3. Ma Y, Yang W, Song M, et al. Type 2 diabetes and risk of colorectal cancer in two large U.S. prospective cohorts. Br J Cancer. 2018;119(11):1436-1442. doi:10.1038/s41416-018-0314-4

4. Colorectal cancer risk factors. American Cancer Society. Updated June 29, 2020. Accessed March 7, 2022.

5. Augustus GJ, Ellis NA. Colorectal cancer disparity in African Americans: risk factors and carcinogenic mechanisms. Am J Pathol. 2018;188(2):291-303. doi:10.1016/j.ajpath.2017.07.023

6. Colorectal cancer screening. Centers for Disease Control and Prevention. Updated 2020. Accessed March 7, 2022.

7. AACR report on the impact for COVID-19 on cancer research and patient care. American Association for Cancer Research. Published on February 9, 2022. Accessed March 7, 2022.

8. Colorectal (colon) cancer: What should I know about screening? Centers for Disease Control and Prevention. Updated February 17, 2022. Accessed March 7, 2022.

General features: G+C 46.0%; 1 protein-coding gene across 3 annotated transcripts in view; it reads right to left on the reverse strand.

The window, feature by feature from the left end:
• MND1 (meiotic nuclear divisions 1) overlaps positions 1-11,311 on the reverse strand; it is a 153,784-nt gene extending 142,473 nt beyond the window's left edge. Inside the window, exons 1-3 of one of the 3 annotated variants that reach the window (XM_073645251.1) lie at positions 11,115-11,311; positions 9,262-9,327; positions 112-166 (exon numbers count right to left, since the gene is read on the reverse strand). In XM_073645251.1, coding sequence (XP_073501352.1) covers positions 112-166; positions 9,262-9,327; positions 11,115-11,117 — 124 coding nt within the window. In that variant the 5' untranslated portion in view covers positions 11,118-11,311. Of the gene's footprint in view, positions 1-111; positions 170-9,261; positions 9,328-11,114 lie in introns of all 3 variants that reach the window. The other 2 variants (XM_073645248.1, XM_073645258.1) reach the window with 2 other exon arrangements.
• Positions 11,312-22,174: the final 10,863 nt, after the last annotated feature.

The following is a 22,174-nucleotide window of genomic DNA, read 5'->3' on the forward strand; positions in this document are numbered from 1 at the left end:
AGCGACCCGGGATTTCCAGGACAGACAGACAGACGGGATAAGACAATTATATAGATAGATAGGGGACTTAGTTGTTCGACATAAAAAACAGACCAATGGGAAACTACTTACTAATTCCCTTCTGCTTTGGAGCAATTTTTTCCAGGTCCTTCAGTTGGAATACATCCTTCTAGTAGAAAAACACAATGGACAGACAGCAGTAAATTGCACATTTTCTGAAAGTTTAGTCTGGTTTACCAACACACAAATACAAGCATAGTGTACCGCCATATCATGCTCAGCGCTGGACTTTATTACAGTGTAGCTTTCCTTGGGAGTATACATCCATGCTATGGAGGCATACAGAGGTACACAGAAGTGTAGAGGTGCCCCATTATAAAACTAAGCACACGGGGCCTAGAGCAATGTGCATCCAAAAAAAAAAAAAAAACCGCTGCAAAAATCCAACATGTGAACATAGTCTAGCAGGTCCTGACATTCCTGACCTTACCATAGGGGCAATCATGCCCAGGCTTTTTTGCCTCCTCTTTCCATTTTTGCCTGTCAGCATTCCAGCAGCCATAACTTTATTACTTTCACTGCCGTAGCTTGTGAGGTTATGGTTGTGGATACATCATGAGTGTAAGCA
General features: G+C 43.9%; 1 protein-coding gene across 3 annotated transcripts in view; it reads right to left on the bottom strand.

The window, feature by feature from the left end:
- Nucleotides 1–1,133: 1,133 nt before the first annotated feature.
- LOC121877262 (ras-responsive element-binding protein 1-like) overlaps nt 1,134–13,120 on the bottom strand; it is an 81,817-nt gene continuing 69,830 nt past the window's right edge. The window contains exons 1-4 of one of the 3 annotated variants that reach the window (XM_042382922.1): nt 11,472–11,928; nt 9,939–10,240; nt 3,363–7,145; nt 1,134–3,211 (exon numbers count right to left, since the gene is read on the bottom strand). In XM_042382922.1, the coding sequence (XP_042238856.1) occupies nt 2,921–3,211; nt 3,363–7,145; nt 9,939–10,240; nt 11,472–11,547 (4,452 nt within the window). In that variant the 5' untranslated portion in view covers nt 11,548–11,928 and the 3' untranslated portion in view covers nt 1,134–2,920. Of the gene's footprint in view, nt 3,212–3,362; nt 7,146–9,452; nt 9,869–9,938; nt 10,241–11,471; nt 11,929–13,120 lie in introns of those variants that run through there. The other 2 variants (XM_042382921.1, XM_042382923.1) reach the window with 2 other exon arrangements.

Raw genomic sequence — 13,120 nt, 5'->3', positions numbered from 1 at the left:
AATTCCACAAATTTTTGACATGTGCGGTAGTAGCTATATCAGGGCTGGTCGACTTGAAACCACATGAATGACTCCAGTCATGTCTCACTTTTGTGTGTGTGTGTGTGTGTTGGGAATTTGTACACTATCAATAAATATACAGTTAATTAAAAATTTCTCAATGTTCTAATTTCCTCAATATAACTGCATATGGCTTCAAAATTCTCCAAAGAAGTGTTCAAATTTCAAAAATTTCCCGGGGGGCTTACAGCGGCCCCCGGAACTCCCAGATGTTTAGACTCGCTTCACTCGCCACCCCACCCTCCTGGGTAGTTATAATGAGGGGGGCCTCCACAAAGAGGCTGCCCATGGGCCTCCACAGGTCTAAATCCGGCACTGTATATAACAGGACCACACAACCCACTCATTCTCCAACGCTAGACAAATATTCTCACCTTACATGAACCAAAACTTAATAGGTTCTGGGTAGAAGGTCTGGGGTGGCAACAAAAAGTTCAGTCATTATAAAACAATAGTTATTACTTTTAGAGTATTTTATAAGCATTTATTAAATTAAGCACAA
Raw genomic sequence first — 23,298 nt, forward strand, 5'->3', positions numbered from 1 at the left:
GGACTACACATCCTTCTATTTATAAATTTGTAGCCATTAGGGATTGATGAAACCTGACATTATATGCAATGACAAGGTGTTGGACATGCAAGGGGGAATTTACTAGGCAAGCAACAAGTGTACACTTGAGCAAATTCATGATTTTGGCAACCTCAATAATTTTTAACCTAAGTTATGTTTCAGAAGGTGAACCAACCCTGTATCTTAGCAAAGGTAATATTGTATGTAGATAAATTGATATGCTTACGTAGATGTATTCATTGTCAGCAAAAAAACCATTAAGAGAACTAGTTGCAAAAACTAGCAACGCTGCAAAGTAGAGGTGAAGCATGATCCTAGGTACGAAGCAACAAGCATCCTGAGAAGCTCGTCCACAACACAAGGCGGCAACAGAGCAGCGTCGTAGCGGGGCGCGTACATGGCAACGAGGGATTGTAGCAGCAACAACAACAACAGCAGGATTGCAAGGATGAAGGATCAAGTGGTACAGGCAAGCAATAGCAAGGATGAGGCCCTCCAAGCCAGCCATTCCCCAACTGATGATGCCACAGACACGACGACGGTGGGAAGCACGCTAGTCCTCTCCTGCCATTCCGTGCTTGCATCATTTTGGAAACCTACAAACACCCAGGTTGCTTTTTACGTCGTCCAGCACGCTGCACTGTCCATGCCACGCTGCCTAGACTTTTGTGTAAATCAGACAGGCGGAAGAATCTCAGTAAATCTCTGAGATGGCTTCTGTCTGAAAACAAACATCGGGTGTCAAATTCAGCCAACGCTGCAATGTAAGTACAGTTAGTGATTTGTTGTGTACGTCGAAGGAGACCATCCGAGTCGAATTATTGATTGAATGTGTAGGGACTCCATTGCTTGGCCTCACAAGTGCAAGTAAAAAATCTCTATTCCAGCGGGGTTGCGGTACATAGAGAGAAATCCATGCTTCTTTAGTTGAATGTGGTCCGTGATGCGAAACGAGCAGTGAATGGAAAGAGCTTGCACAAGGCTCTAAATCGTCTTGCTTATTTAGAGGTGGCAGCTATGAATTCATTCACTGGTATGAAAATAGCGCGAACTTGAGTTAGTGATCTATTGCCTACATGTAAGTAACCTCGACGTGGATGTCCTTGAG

9. Colorectal cancer screening (PDQ®)–health professional version. NIH National Cancer Institute. Updated June 30, 2021. Accessed March 7, 2022.

10. Ding Y, Li W, Wang K, Xu C, Hao M, Ding L. Perspectives of the application of liquid biopsy in colorectal cancer. Biomed Res Int. 2020;2020:6843180. doi:10.1155/2020/6843180

11. Dempsey A, Howard Tripp J, Chao S et al. Aristotle: A single blood test for pan-cancer screening. J Clin Oncol. 2020;38:(suppl 15). doi:10.1200/JCO.2020.38.15_suppl.e15037

12. Olmos D, Brewer D, Clark J, et al. Prognostic value of blood mRNA expression signatures in castration-resistant prostate cancer: a prospective, two-stage study. Lancet Oncol. 2012;13(11):1114-1124. doi:10.1016/S1470-2045(12)70372-8

13. Mazouji O, Ouhajjou A, Incitti R, Mansour H. Updates on clinical use of liquid biopsy in colorectal cancer screening, diagnosis, follow-up, and treatment guidance. Front Cell Dev Biol. 2021;9:660924. doi:10.3389/fcell.2021.660924